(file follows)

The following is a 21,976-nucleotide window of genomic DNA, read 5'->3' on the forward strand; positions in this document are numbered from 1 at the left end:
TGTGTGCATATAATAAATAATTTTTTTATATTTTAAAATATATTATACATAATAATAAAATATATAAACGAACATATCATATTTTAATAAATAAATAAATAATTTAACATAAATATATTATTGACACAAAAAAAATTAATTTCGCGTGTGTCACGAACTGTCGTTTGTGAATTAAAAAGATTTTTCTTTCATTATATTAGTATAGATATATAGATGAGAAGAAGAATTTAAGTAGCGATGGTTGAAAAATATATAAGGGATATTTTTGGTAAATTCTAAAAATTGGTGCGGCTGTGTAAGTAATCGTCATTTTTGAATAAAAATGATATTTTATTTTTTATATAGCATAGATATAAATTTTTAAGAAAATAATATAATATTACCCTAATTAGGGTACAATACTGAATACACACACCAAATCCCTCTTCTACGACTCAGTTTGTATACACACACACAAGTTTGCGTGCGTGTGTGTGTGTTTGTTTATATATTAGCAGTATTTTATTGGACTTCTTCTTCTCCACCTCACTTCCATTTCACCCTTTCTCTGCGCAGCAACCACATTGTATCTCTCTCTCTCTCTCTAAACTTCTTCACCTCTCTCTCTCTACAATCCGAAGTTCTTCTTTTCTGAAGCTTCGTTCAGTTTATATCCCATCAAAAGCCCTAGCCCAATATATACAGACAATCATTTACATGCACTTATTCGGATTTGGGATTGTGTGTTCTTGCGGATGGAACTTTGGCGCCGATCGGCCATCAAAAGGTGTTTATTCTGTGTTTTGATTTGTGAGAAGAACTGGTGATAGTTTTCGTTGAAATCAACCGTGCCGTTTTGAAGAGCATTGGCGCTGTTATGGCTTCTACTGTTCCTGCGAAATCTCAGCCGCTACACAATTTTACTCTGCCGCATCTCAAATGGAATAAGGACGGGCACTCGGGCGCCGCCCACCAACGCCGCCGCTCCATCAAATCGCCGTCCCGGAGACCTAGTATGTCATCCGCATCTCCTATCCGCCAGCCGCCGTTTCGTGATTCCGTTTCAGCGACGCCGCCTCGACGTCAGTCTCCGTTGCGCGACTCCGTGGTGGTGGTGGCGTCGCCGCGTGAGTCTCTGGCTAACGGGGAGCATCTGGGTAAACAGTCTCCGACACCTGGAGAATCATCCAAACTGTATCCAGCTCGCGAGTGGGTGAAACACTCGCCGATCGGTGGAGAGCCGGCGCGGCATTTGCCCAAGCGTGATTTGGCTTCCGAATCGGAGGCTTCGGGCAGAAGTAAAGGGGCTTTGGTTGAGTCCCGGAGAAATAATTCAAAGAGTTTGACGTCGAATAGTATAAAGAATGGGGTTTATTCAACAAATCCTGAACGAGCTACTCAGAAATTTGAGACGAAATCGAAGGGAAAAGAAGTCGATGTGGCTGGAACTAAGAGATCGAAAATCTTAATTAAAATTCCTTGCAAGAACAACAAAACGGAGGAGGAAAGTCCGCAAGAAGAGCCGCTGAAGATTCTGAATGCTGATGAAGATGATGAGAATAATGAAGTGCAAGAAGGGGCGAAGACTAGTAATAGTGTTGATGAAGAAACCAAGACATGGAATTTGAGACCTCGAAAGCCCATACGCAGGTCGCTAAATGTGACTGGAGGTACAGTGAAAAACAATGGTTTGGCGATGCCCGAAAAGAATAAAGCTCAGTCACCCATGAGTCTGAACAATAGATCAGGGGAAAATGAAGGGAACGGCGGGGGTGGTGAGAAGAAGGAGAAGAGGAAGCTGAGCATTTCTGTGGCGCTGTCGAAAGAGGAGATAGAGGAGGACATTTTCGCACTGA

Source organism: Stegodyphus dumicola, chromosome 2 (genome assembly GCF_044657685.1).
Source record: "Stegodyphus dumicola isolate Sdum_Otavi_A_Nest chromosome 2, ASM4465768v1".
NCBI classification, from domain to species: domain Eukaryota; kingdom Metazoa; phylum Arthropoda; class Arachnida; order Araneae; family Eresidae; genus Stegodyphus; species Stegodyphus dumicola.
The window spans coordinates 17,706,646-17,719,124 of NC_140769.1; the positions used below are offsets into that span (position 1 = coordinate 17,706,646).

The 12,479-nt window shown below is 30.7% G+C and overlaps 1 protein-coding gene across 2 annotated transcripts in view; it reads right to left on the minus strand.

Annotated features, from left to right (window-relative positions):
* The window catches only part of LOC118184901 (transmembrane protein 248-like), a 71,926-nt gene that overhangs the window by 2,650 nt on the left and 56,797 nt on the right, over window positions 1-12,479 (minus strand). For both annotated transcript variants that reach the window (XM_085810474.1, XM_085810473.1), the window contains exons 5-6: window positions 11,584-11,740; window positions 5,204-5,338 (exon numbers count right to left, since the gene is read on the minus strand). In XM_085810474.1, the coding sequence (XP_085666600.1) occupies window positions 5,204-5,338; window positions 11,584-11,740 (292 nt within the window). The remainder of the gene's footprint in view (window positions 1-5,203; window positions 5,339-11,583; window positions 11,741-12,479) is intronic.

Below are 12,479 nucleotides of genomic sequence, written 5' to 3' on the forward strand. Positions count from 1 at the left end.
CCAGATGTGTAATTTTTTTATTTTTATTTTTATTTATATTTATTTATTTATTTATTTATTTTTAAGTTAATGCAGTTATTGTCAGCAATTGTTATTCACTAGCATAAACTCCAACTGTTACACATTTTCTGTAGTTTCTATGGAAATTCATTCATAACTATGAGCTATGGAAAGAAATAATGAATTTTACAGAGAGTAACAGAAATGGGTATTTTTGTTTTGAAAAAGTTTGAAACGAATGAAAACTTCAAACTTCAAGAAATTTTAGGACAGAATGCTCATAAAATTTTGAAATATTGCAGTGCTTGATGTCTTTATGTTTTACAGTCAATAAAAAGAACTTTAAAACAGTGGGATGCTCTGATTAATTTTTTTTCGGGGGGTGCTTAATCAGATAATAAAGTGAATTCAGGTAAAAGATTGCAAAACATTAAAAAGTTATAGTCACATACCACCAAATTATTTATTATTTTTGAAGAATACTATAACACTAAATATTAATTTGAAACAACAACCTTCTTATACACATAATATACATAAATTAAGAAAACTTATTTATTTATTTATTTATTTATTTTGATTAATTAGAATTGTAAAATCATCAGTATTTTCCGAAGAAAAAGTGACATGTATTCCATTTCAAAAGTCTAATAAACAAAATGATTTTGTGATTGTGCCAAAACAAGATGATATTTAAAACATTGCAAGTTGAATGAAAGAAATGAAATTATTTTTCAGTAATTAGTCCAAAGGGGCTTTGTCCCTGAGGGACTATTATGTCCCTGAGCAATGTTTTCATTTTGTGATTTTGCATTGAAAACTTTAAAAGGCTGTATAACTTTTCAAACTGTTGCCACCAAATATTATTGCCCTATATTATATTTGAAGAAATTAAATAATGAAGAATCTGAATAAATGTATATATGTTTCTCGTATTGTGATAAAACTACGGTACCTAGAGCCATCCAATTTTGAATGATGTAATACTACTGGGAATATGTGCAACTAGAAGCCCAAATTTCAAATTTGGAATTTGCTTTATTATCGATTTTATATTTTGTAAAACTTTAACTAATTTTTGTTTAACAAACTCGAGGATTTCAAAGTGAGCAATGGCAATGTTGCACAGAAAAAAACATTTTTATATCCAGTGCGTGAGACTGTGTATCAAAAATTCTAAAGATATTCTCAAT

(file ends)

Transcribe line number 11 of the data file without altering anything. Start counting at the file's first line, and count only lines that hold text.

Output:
CCAGATGTGTAATTTTTTTATTTTTATTTTTATTTATATTTATTTATTTATTTATTTATTTTTAAGTTAATGCAGTTATTGTCAGCAATTGTTATTCACTAGCATAAACTCCAACTGTTACACATTTTCTGTAGTTTCTATGGAAATTCATTCATAACTATGAGCTATGGAAAGAAATAATGAATTTTACAGAGAGTAACAGAAATGGGTATTTTTGTTTTGAAAAAGTTTGAAACGAATGAAAACTTCAAACTTCAAGAAATTTTAGGACAGAATGCTCATAAAATTTTGAAATATTGCAGTGCTTGATGTCTTTATGTTTTACAGTCAATAAAAAGAACTTTAAAACAGTGGGATGCTCTGATTAATTTTTTTTCGGGGGGTGCTTAATCAGATAATAAAGTGAATTCAGGTAAAAGATTGCAAAACATTAAAAAGTTATAGTCACATACCACCAAATTATTTATTATTTTTGAAGAATACTATAACACTAAATATTAATTTGAAACAACAACCTTCTTATACACATAATATACATAAATTAAGAAAACTTATTTATTTATTTATTTATTTATTTTGATTAATTAGAATTGTAAAATCATCAGTATTTTCCGAAGAAAAAGTGACATGTATTCCATTTCAAAAGTCTAATAAACAAAATGATTTTGTGATTGTGCCAAAACAAGATGATATTTAAAACATTGCAAGTTGAATGAAAGAAATGAAATTATTTTTCAGTAATTAGTCCAAAGGGGCTTTGTCCCTGAGGGACTATTATGTCCCTGAGCAATGTTTTCATTTTGTGATTTTGCATTGAAAACTTTAAAAGGCTGTATAACTTTTCAAACTGTTGCCACCAAATATTATTGCCCTATATTATATTTGAAGAAATTAAATAATGAAGAATCTGAATAAATGTATATATGTTTCTCGTATTGTGATAAAACTACGGTACCTAGAGCCATCCAATTTTGAATGATGTAATACTACTGGGAATATGTGCAACTAGAAGCCCAAATTTCAAATTTGGAATTTGCTTTATTATCGATTTTATATTTTGTAAAACTTTAACTAATTTTTGTTTAACAAACTCGAGGATTTCAAAGTGAGCAATGGCAATGTTGCACAGAAAAAAACATTTTTATATCCAGTGCGTGAGACTGTGTATCAAAAATTCTAAAGATATTCTCAAT